Four areas where the robo-advisor falls short
by Gregory J. McLaughlin, MS, CFPMr. McLaughlin, MS, CFP® is a financial planner with Centinel Financial Group, LLC in Needham Heights, Massachusetts. He can be reached at 781.446.5016 or by email at email@example.com. The opinions presented are the authors and may not necessarily reflect the opinions of Signator Investors, Inc. Registered Representative/Securities and Investment Advisory Services offered through Signator Investors, Inc., Member FINRA, SIPC, a Registered Investment Advisor. 160 Gould Street, Needham Heights, MA 02494. 781.446.5000. Centinel Financial Group, LLC is not affiliated with Signator Investors, Inc.
When I was a kid there was a popular cartoon called the Jetsons. As you may recall, the show centered on a family living in space with a housekeeper named Rosie. Rosie was a robot. At the time, the idea of a robot playing a role in real life seemed so farfetched; however, 25 years later those same robots are playing a role in our lives and I believe they are here to stay.
While these robots are dramatically changing the auto and technology industries, we are still in the infancy stages of determining the impact they will play in wealth management and financial planning. Surprisingly the first roboadvisor was created in 2008 during the last crisis and, like in every industry, the concept has evolved into more dynamic options today from top companies such as Betterment and Wealthfront.1
These very companies are leading the charge in attracting investments from consumers across the world. In fact, it will be likely that their market share will continue to grow but this will be in collaboration with comprehensive financial planners.
While robots will continue to play a viable role in the financial world mostly through investment management, there are a few areas where financial planners still have the advantage – and probably always will.
- First, robo-advisors are missing the important ability to connect with another person, read body language and truly grasp whether a client comprehends or understands the topic at hand. Many times these are the moments when we as financial planners are able to clear up slight misconceptions to provide the confidence and clarity to help our clients make a sound financial decision.
- Second, financial planners will be able to manage the emotions of a client during the next downturn, whenever that may occur. Although it is easy to make rational decisions when things are calm, it is a whole different ball game when the markets are volatile and the news is telling us the world is falling apart. Providing perspective and being a sounding board for clients during these times is an area where robo-advisors fall short.
- Third, financial planners are able to provide holistic planning that in order to improve a client’s financial life and connect them with other professionals to make sure the client’s entire plan is complete.
- Lastly, an important part of a financial planner’s job is to make sure the client stays on track and consistently updates and implements the key points in their plan in order to achieve their long term goals. These essential four advantages, which are here to stay, will most likely widen the gap in the financial planning world when it comes to roboadvisors.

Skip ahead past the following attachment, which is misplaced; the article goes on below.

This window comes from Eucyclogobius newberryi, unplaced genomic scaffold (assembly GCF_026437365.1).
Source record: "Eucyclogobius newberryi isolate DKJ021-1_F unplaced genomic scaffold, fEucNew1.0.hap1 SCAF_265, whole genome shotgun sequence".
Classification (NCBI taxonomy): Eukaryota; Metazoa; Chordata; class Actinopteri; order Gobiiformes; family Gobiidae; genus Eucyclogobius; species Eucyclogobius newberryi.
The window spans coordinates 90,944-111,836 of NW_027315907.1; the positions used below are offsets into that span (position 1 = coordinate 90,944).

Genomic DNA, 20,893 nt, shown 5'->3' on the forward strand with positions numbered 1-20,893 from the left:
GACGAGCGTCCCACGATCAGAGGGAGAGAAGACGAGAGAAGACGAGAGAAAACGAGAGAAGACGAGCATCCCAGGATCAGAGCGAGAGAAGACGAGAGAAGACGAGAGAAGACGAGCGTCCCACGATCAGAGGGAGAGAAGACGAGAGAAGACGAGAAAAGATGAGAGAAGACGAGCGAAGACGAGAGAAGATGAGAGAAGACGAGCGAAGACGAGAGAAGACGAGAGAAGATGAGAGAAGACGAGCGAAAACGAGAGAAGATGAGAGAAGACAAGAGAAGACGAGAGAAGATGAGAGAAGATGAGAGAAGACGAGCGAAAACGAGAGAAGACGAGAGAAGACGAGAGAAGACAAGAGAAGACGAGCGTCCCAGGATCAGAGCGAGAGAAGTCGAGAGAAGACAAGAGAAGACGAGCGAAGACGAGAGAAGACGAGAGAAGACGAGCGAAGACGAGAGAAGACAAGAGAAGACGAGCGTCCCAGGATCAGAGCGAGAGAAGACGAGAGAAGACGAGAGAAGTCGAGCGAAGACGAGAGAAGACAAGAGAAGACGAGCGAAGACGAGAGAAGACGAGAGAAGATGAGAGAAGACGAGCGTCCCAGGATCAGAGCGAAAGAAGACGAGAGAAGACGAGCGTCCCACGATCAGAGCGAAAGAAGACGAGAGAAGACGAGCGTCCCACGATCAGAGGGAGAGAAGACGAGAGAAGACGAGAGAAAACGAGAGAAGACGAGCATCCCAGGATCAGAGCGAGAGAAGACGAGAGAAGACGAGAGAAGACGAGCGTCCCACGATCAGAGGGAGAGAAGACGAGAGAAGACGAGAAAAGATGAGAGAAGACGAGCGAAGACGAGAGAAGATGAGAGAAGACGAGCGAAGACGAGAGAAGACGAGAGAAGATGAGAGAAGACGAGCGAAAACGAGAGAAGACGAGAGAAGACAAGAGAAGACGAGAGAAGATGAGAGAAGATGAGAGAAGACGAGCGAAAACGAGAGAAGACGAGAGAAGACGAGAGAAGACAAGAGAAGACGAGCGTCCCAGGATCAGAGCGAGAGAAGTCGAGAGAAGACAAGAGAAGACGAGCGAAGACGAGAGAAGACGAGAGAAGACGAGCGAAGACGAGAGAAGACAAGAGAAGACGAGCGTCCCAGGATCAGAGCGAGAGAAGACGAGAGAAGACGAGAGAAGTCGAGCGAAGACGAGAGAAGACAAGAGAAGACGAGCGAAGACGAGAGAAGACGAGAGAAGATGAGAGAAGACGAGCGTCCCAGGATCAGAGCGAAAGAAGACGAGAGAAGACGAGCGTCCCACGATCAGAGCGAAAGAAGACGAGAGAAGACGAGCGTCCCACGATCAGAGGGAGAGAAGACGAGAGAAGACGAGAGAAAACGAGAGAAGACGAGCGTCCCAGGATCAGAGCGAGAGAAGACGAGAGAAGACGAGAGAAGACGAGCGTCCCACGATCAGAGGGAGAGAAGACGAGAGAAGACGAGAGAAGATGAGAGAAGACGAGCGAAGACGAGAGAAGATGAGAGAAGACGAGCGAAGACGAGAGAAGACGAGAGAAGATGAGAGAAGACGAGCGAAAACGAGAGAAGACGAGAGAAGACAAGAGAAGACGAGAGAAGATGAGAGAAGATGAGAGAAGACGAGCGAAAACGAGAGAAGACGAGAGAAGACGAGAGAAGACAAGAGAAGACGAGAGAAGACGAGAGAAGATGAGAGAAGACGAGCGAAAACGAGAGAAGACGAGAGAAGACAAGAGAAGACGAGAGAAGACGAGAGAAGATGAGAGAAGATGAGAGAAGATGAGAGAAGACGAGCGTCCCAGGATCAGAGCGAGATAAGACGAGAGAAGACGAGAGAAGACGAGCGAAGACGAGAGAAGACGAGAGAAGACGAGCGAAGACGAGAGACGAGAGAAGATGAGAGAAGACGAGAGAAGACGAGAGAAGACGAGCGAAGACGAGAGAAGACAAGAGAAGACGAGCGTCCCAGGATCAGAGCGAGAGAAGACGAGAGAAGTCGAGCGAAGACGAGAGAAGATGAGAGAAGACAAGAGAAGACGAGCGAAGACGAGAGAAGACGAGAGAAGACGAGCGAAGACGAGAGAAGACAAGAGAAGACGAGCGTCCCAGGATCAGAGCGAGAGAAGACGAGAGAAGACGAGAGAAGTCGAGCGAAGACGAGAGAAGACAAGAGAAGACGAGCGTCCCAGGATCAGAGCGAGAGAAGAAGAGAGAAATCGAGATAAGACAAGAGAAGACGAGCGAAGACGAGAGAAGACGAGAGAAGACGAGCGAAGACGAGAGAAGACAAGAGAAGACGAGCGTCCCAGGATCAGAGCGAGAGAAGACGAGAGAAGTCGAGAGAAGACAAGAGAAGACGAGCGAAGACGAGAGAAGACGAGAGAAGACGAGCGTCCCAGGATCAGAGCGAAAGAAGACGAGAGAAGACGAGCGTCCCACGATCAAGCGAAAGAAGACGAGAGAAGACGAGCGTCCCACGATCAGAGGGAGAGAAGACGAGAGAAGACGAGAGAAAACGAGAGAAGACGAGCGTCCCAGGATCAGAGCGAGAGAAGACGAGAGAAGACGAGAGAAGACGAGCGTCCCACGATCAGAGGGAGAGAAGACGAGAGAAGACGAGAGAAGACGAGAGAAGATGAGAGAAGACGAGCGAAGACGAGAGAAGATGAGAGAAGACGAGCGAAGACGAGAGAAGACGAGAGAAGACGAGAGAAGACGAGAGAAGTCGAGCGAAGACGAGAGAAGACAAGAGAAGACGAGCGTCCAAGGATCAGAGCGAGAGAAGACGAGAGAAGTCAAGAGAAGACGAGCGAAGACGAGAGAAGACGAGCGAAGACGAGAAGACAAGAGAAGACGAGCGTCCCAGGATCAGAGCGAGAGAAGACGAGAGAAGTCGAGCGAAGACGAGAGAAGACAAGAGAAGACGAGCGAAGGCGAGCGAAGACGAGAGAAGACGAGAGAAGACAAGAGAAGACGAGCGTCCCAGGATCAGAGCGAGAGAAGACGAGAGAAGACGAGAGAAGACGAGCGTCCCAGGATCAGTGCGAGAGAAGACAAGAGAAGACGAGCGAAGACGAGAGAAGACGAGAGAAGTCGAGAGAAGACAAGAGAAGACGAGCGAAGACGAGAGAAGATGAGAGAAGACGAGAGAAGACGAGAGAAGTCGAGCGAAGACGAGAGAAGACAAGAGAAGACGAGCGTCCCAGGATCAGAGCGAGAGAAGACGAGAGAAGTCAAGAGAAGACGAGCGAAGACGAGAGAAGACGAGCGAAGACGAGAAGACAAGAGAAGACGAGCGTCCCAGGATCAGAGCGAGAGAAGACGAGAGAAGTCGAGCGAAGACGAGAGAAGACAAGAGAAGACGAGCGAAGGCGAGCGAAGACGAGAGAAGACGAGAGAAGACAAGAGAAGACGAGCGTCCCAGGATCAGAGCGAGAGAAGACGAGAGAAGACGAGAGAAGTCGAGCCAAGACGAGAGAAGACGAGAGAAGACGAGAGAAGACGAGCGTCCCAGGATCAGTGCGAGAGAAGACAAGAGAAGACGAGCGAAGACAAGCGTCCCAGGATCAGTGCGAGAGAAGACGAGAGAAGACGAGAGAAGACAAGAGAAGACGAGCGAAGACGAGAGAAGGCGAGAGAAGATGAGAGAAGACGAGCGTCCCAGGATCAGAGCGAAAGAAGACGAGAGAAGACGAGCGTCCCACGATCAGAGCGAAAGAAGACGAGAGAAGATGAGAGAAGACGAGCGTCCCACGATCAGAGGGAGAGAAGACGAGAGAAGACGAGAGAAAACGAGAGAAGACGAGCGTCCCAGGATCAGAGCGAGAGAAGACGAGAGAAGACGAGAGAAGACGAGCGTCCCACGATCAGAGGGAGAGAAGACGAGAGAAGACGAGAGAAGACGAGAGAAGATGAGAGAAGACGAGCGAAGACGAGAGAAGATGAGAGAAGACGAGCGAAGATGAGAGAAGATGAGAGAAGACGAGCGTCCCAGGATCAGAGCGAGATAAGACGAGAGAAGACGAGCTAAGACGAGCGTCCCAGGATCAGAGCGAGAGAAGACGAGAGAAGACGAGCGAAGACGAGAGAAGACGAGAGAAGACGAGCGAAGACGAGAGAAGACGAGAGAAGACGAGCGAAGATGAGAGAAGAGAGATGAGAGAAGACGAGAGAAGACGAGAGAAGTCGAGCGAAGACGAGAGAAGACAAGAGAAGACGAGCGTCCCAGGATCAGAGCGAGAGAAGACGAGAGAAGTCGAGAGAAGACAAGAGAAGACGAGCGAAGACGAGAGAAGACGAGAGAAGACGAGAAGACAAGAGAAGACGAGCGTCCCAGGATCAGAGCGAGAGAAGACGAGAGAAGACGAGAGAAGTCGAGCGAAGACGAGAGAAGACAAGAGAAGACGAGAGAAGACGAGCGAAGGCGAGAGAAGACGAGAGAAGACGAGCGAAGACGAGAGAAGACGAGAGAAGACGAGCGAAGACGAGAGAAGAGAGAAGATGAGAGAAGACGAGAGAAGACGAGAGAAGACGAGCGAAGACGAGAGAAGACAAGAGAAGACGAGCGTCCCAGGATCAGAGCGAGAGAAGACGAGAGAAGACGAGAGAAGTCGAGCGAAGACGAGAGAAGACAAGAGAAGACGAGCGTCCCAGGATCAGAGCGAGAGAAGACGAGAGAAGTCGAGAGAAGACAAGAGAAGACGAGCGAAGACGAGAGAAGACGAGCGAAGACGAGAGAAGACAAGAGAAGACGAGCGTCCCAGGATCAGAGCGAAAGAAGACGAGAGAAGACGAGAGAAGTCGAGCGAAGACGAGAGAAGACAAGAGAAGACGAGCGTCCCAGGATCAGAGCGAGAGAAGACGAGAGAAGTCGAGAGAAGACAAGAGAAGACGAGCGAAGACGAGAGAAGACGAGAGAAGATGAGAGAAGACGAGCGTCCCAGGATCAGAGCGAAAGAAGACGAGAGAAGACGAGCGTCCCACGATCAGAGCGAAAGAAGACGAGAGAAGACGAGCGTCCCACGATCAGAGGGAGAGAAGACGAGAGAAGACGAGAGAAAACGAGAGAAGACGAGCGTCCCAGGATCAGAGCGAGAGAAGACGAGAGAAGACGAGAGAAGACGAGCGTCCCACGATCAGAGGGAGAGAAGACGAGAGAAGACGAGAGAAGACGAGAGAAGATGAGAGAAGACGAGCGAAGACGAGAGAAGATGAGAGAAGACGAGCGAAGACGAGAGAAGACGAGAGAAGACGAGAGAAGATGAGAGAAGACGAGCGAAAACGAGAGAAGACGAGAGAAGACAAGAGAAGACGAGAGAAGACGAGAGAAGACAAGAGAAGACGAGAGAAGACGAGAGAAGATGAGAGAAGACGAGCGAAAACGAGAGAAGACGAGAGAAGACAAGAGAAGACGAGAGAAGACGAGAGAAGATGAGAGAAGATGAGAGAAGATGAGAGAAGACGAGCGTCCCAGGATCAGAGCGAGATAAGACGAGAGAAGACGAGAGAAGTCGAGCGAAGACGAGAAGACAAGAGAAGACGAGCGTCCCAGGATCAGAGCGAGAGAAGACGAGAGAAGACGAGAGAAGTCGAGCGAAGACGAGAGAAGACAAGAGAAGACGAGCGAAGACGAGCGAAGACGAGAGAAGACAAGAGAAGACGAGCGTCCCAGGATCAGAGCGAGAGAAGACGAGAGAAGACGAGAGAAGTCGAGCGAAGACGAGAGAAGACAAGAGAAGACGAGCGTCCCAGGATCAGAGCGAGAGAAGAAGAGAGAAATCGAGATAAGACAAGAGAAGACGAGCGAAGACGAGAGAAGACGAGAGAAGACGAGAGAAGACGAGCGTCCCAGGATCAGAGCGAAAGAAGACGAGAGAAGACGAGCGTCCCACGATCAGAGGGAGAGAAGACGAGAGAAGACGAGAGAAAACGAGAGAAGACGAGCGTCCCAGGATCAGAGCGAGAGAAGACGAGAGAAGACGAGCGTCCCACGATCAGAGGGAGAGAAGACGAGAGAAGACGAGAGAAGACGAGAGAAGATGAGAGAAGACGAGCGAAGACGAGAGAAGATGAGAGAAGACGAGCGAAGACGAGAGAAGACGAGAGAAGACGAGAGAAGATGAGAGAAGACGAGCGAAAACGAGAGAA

How many times have you sat down with someone and discussed a topic at hand only to determine after the conversation that the other person really did not fully comprehend the idea? Whether we are talking finances, fitness, sports or politics, this seems to happen on a pretty regular basis.
Often times when working with a client, a financial planner has the opportunity to learn about past experiences, how emotions drive the client’s behavior and which type of learning style they prefer. It can also become more complicated when working with a couple whose answers may differ.
This is where the value of the human connection becomes a differentiator for the client, their experience, and ultimately their probability of success. A robot cannot confirm whether a client is comprehending information by the look in their eye or their body language when discussing a certain topic. This is where financial planners provide tremendous value to make sure clients are learning, feeling comfortable and truly understanding the benefit of certain strategies that are being recommended.
Identifying Risk Profiles
This topic is especially important when discussing a risk profile. We know clients are generally more aggressive when markets are good and less aggressive when markets are volatile. Often a client will complete a risk profile questionnaire and not fully understand what the answers to the questions truly mean.
After reviewing the results, a client could fall into the aggressive investor category which could result in allocating 80% of his or her funds into equities. The key follow up is to ensure that the client is completely aware of the true meaning of how much volatility they can expect to see when times get tough.
Often times when discussing percentages and volatility, it takes the next step of translating those percentages into actual dollar amounts in order for the client to truly comprehend the magnitude. When I tell a client that at a certain risk level they could potentially lose 30% in a downturn it does not really hit home until translated into dollars. When I then phrase it as: If you have $1,000,000 and the market drops by 30%, you will be at risk of losing $300,000. Then, the important follow up question is: how would you feel about that?
This leads to a conversation about expectations and at times may result in the decision to make small shifts in the portfolio or break funds into a few different buckets to ensure that the client is comfortable with the potential risks and will stick with the plan. Often times, the creation of a simple visual that breaks investments into buckets (conservative, income and growth) can provide the perspective clients need in order to balance emotions and the confidence to know their plan has been well thought out.